Thursday, November 19, 2015

Storyteller’s Rulebook: Great TV Heroes Should Be Self-Aware, But Not as Much as They Think They Are

What do Sam Malone, Don Draper and Nancy Botwin have in common? They’re all a little wiser and more jaundiced than the broadly-sketched people around them, but none of them is as wise as they imagine themselves to be.

“Cheers”, “Mad Men” and “Weeds” are all set in worlds that are, in different ways, boorish and crude, and we don’t want to step into these worlds unless we can be sure that the character we care about the most has at least a little more perspective and self-awareness than everybody else there.

And yet, once our heroes have allowed us to hold our nose a little bit and led us into these worlds, we want to then take a step back without the hero. We want to say: “Yes, you’re the wisest one of the bunch, but you’re in it too, buddy.” We don’t want our hero to be pure or all-wise, just a little cleaner and/or wiser than everybody else.

Let’s look at our other TV shows to see how this plays out:
  • I would say that this rule also applies more or less to the heroes of “Breaking Bad”, “Community”, “How I Met Your Mother”, “Scandal” and “The Sopranos”.
  • On “Modern Family”, it applies to the wiser half of each couple: Jay, Claire, and Mitchell (in other words, the actual Pritchetts, not the in-laws)
  • The exceptions are “CSI” and “24”. Grissom and Bauer are certainly smarter than their contemporaries, but the audience never gets to feel smarter than the heroes. For good or ill, they’re less given to folly than our other heroes. Even when Bauer shows massive moral failings, the audience never feels like we’re being invited to look down on those failings, which can make the show unpleasant to watch. We wish we were given more of a license to judge Jack.
So how do you create a space for the audience that’s slightly outside the world of the show? How do you tighten up that identification, then loosen it a little bit, allowing the audience to take a few steps back when they want to?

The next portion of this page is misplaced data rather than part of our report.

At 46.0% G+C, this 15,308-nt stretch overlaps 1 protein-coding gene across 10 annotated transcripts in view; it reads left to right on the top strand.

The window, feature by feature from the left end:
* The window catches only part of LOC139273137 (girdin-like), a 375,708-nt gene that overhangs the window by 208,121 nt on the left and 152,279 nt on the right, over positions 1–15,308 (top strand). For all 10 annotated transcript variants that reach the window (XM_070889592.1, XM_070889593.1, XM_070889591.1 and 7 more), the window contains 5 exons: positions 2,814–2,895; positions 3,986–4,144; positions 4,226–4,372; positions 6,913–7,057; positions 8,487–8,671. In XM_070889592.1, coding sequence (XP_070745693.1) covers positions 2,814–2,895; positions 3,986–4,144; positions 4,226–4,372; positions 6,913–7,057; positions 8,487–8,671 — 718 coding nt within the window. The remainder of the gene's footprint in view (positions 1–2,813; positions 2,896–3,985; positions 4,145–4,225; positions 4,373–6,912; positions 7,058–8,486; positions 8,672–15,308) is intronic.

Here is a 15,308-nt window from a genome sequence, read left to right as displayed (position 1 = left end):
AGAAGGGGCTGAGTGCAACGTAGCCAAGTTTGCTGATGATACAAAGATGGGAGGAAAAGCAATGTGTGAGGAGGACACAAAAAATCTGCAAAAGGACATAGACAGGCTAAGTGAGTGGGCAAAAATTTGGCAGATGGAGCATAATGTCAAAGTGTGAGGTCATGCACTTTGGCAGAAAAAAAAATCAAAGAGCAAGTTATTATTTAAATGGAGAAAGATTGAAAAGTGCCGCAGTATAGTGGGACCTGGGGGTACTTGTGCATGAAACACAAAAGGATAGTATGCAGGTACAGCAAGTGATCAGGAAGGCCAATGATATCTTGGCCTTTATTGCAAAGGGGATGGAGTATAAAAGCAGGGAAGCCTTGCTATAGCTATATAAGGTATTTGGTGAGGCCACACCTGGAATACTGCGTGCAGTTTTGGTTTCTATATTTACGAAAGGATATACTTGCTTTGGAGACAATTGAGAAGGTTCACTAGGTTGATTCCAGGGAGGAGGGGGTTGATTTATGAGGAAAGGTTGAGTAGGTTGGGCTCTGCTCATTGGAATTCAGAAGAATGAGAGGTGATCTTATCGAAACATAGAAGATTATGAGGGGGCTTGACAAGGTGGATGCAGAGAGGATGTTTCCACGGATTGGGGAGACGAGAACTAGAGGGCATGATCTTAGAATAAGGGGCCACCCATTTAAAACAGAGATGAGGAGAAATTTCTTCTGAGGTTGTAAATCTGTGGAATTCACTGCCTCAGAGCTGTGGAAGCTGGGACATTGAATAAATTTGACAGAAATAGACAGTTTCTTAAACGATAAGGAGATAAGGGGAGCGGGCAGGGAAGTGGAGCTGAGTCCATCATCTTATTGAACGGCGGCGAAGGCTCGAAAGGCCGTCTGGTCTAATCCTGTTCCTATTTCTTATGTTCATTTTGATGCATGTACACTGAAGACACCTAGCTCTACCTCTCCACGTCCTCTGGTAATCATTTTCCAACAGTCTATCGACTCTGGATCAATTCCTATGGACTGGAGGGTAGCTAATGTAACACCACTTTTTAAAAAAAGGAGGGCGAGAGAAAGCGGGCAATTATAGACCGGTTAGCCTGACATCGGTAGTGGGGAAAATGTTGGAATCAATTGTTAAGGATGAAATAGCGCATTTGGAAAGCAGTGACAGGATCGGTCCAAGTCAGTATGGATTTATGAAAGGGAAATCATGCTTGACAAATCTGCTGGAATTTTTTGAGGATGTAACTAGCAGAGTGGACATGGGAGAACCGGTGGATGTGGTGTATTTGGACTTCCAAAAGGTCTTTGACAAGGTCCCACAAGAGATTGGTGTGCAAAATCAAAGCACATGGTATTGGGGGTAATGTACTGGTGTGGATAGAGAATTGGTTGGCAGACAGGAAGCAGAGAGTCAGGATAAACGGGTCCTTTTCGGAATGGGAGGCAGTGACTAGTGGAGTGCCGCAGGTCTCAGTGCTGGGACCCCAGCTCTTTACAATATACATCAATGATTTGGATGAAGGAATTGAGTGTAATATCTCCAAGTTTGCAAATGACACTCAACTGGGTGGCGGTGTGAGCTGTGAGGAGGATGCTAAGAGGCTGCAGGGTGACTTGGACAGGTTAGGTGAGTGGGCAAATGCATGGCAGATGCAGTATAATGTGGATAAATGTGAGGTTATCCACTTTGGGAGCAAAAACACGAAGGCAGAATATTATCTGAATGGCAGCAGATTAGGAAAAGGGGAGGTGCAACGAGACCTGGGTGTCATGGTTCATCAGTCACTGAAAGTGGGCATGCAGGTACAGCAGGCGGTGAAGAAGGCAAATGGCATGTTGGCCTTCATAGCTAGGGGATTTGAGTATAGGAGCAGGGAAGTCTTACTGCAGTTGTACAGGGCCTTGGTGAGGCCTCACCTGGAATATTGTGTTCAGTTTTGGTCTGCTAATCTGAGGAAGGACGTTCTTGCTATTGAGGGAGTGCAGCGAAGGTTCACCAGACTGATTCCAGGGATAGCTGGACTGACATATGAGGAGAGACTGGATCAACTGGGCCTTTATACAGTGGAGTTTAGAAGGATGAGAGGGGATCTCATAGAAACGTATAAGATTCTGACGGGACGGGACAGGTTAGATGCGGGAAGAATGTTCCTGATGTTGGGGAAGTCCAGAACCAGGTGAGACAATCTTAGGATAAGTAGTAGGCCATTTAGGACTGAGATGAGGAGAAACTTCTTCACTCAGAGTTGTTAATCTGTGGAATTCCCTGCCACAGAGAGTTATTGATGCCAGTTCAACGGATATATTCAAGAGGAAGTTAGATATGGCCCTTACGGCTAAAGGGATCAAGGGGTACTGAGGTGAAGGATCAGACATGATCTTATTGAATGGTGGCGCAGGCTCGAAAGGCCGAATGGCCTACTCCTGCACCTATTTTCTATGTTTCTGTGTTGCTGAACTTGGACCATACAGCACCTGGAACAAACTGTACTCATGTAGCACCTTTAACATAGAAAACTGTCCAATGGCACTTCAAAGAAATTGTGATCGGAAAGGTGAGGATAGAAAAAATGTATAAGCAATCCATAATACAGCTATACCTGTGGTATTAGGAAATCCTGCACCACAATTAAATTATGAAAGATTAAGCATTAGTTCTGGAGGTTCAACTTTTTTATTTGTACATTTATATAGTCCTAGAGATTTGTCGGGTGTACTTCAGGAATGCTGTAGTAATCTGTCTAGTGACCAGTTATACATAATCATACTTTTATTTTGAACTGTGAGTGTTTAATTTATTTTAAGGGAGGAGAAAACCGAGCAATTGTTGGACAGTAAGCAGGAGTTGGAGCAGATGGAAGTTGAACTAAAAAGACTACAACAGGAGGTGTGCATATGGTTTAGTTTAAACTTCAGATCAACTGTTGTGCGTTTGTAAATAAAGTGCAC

Seriously, I asking! I just stumbled upon this rule. If I re-examine these pilots, could I identify a “take a step back from the hero” moment in each one? How do you craft those moments?

Thinking about it now, I guess there’s a moment in each of these pilots, shortly after the hero’s first scene, where we first see the hero lie to himself or herself in a somewhat pitiful way. That’s the moment we’re allowed to step back and say, “Oh, okay, I’m looking down on this world with this hero, but I’m also being invited to take another step back and look down on the hero, too, when I want to. Cool.”

Maybe that moment should be a checklist item? Let’s think about it!

1 comment:

Harvey Jerkwater said...

Based on what you wrote, it'd make a good checklist item for a lot of kinds of stories, but not all. Identification with the protagonist should be uncomplicated if the protagonist isn't the point of the story, maybe? We aren't meant to think about those heroes much at all, just accept them as The Heroes so we can get on with the action. The story isn't about them much at all, and the problems we see are virtually all external to them. You don't want to draw focus from the story and put it on the protagonist in those types of stories. I guess?